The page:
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Ohio Politicians Divided On Kavanaugh Confirmation

Win McNamee
Associated Press
Christine Blasey Ford is sworn in before the Senate Judiciary Committee, Thursday, Sept. 27, 2018 in Washington.

In this week's Snollygoster, Ohio's politics podcast from WOSU Public Media, Mike Thompson and Steve Brown discuss how Ohio politicians are reacting to allegations of sexual assault against U.S. Supreme Court nominee Brett Kavanaugh.

Listen to Snollygoster on the WOSU Public Media mobile app, on Apple Podcasts, or wherever you get your podcasts. And make sure to leave a rating and review!

In this week's episode:
Senate Hearings

The nation’s attention has turned to a Senate hearing room in Washington D.C. for the testimonies of Supreme Court nominee Brett Kavanaugh and Dr. Christine Blasey Ford, who accuses him of sexually assaulting her in 1982.

Ohio Democrats are united in urging the Senate to hold off on confirming Kavanaugh until Ford’s allegations are fully investigated.

Gov. Kaisch and the Republican gubernatorial candidate Mike DeWine both say the Senate should investigate the case fully and hold off on confirmation. U.S. Senator Rob Portman, who introduced Kavanaugh at his initial hearing, said on Wednesday that he has not yet reviewed the allegations.

Issue 1

Franklin County Prosecutor Ron O’Brien, a Republican, and Columbus City Attorney Zach Klein, a Democrat, are proposing an alternative to the ballot measure that would cut jail time for low-level drug offenses and increase funding for treatment.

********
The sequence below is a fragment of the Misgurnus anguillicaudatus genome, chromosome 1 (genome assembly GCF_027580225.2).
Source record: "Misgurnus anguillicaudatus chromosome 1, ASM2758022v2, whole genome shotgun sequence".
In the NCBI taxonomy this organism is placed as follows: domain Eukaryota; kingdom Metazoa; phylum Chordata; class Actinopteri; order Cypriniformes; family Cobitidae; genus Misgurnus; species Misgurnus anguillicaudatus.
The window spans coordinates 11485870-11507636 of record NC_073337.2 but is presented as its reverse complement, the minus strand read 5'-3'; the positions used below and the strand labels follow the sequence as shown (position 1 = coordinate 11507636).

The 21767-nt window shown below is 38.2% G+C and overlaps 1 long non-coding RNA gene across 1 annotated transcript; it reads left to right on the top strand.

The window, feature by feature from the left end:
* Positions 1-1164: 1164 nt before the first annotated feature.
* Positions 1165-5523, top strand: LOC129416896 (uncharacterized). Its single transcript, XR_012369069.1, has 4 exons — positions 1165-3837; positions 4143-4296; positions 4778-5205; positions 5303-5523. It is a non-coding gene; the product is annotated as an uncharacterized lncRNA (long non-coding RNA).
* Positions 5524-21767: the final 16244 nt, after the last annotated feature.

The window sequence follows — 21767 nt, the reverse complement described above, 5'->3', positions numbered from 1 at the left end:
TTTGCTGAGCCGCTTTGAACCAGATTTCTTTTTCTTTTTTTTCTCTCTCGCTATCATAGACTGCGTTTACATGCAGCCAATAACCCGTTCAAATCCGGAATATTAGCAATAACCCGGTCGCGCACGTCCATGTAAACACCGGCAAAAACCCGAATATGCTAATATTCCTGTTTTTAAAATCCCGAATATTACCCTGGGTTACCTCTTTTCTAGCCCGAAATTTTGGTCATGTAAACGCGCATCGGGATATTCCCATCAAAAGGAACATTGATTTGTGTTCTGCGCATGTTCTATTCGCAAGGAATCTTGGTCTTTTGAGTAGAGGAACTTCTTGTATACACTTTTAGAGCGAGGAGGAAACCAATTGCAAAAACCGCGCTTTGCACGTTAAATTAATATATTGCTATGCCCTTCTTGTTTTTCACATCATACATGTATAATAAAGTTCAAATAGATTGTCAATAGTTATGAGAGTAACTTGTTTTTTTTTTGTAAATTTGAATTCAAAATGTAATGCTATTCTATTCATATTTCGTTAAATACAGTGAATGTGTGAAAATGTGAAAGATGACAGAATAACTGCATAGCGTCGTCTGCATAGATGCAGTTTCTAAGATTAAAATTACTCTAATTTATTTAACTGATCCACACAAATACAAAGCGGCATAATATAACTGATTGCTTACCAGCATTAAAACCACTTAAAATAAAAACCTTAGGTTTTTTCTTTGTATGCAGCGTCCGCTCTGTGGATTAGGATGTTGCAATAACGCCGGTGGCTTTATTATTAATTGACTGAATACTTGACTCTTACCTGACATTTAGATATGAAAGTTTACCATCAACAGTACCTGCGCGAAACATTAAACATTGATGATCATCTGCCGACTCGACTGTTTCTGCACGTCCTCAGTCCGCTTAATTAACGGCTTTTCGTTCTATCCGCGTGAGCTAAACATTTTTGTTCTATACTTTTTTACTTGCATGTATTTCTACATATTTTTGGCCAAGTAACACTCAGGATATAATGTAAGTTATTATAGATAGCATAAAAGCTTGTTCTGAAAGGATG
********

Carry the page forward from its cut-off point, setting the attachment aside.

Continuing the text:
Republican Attorney General Mike DeWine has come out against the amendment. Meanwhile, Democratic candidates for state office disagree on how to vote.

John Kasich GPS

Our governor acted this week to circumvent the General Assembly by signing a pair of executive orders that advance some of the recommendations on gun control policy.

If you have a question, comment, or idea for the show, please email us at snollygoster@wosu.org.

Mike Thompson spends much of his time correcting people who mispronounce the name of his hometown – Worcester, Massachusetts. Mike studied broadcast journalism at Syracuse University when he was not running in circles – as a distance runner on the SU track team.
Steve Brown grew up in nearby Richwood, Ohio and now lives there with his wife and sons. He started his journalism career as a weekend board operator at WOSU while majoring in journalism at Ohio State, where he also wrote for the student newspaper The Lantern and co-founded the organization Students for Public Broadcasting.
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